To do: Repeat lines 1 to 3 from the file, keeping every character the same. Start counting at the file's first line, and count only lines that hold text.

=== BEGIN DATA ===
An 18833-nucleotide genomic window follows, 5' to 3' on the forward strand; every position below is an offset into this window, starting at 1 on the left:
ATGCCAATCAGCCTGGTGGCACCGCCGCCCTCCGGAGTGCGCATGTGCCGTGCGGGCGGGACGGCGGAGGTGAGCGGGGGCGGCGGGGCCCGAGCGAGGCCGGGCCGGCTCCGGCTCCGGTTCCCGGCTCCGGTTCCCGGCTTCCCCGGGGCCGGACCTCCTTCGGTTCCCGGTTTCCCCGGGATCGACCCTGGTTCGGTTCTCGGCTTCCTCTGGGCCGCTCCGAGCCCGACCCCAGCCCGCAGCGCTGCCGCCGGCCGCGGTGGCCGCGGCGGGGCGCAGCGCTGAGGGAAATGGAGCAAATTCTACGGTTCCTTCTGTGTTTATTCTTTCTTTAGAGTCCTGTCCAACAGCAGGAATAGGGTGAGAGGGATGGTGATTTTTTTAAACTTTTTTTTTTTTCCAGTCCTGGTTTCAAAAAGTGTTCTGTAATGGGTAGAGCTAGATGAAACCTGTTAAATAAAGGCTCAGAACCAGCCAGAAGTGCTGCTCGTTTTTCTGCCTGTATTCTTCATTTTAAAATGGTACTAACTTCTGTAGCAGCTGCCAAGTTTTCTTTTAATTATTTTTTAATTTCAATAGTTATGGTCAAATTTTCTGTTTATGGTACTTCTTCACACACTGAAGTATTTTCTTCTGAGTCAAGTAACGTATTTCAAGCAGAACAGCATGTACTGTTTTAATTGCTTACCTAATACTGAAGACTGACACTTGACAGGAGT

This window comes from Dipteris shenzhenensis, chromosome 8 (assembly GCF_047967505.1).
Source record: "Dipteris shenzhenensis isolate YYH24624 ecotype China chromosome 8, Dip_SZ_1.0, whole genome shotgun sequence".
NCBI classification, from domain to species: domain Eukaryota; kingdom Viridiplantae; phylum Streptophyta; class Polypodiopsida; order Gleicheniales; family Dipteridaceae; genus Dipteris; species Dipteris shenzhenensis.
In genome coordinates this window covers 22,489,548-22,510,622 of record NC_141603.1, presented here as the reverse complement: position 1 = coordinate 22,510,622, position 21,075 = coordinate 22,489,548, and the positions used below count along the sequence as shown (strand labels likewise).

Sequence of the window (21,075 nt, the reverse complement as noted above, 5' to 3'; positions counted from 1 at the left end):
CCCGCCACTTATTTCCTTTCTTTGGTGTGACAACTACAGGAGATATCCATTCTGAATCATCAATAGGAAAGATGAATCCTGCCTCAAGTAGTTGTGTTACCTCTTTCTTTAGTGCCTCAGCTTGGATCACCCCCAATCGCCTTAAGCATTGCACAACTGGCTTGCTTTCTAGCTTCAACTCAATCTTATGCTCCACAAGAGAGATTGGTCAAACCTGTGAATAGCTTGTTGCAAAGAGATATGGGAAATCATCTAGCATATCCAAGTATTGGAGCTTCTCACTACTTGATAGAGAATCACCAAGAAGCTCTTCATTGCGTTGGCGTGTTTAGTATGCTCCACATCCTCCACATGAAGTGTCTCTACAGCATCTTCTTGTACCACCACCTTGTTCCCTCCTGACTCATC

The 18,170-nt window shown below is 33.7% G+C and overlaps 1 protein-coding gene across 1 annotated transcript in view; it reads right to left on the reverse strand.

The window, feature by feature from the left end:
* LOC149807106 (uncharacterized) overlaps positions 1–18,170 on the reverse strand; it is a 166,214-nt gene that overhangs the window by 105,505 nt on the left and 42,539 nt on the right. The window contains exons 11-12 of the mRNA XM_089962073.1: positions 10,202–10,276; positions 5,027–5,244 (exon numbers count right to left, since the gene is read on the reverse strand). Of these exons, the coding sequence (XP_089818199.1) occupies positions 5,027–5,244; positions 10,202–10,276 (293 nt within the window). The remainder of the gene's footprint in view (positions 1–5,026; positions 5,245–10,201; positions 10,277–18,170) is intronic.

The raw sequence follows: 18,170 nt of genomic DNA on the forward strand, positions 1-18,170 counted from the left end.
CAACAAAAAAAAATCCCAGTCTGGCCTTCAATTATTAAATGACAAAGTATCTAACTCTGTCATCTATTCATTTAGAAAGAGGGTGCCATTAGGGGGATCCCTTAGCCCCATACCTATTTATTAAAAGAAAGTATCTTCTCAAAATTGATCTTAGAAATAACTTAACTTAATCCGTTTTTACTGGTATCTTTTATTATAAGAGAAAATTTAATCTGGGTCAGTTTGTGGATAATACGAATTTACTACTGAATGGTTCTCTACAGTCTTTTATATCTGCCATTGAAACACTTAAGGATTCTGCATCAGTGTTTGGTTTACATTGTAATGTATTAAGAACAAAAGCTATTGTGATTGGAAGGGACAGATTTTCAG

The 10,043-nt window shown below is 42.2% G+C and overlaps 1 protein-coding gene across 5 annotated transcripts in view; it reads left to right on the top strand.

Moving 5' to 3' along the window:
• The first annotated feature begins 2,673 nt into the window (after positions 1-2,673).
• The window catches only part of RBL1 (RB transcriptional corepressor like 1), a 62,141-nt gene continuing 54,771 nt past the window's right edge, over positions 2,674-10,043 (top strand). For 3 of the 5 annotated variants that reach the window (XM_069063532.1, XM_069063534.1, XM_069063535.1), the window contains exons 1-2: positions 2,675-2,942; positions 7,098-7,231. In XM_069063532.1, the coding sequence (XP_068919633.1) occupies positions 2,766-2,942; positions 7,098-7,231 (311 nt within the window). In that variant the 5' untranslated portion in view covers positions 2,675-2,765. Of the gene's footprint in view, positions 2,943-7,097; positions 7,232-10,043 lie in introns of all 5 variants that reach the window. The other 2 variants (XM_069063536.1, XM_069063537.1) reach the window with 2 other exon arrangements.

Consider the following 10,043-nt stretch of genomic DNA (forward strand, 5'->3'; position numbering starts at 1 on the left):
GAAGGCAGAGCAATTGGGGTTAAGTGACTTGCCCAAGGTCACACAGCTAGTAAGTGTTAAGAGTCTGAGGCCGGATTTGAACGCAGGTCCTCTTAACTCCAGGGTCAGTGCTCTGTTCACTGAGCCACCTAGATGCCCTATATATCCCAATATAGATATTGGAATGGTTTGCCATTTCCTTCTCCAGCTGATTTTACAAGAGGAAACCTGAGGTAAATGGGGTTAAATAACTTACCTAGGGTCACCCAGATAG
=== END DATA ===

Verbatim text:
An 18833-nucleotide genomic window follows, 5' to 3' on the forward strand; every position below is an offset into this window, starting at 1 on the left:
ATGCCAATCAGCCTGGTGGCACCGCCGCCCTCCGGAGTGCGCATGTGCCGTGCGGGCGGGACGGCGGAGGTGAGCGGGGGCGGCGGGGCCCGAGCGAGGCCGGGCCGGCTCCGGCTCCGGTTCCCGGCTCCGGTTCCCGGCTTCCCCGGGGCCGGACCTCCTTCGGTTCCCGGTTTCCCCGGGATCGACCCTGGTTCGGTTCTCGGCTTCCTCTGGGCCGCTCCGAGCCCGACCCCAGCCCGCAGCGCTGCCGCCGGCCGCGGTGGCCGCGGCGGGGCGCAGCGCTGAGGGAAATGGAGCAAATTCTACGGTTCCTTCTGTGTTTATTCTTTCTTTAGAGTCCTGTCCAACAGCAGGAATAGGGTGAGAGGGATGGTGATTTTTTTAAACTTTTTTTTTTTTCCAGTCCTGGTTTCAAAAAGTGTTCTGTAATGGGTAGAGCTAGATGAAACCTGTTAAATAAAGGCTCAGAACCAGCCAGAAGTGCTGCTCGTTTTTCTGCCTGTATTCTTCATTTTAAAATGGTACTAACTTCTGTAGCAGCTGCCAAGTTTTCTTTTAATTATTTTTTAATTTCAATAGTTATGGTCAAATTTTCTGTTTATGGTACTTCTTCACACACTGAAGTATTTTCTTCTGAGTCAAGTAACGTATTTCAAGCAGAACAGCATGTACTGTTTTAATTGCTTACCTAATACTGAAGACTGACACTTGACAGGAGT

This window comes from Dipteris shenzhenensis, chromosome 8 (assembly GCF_047967505.1).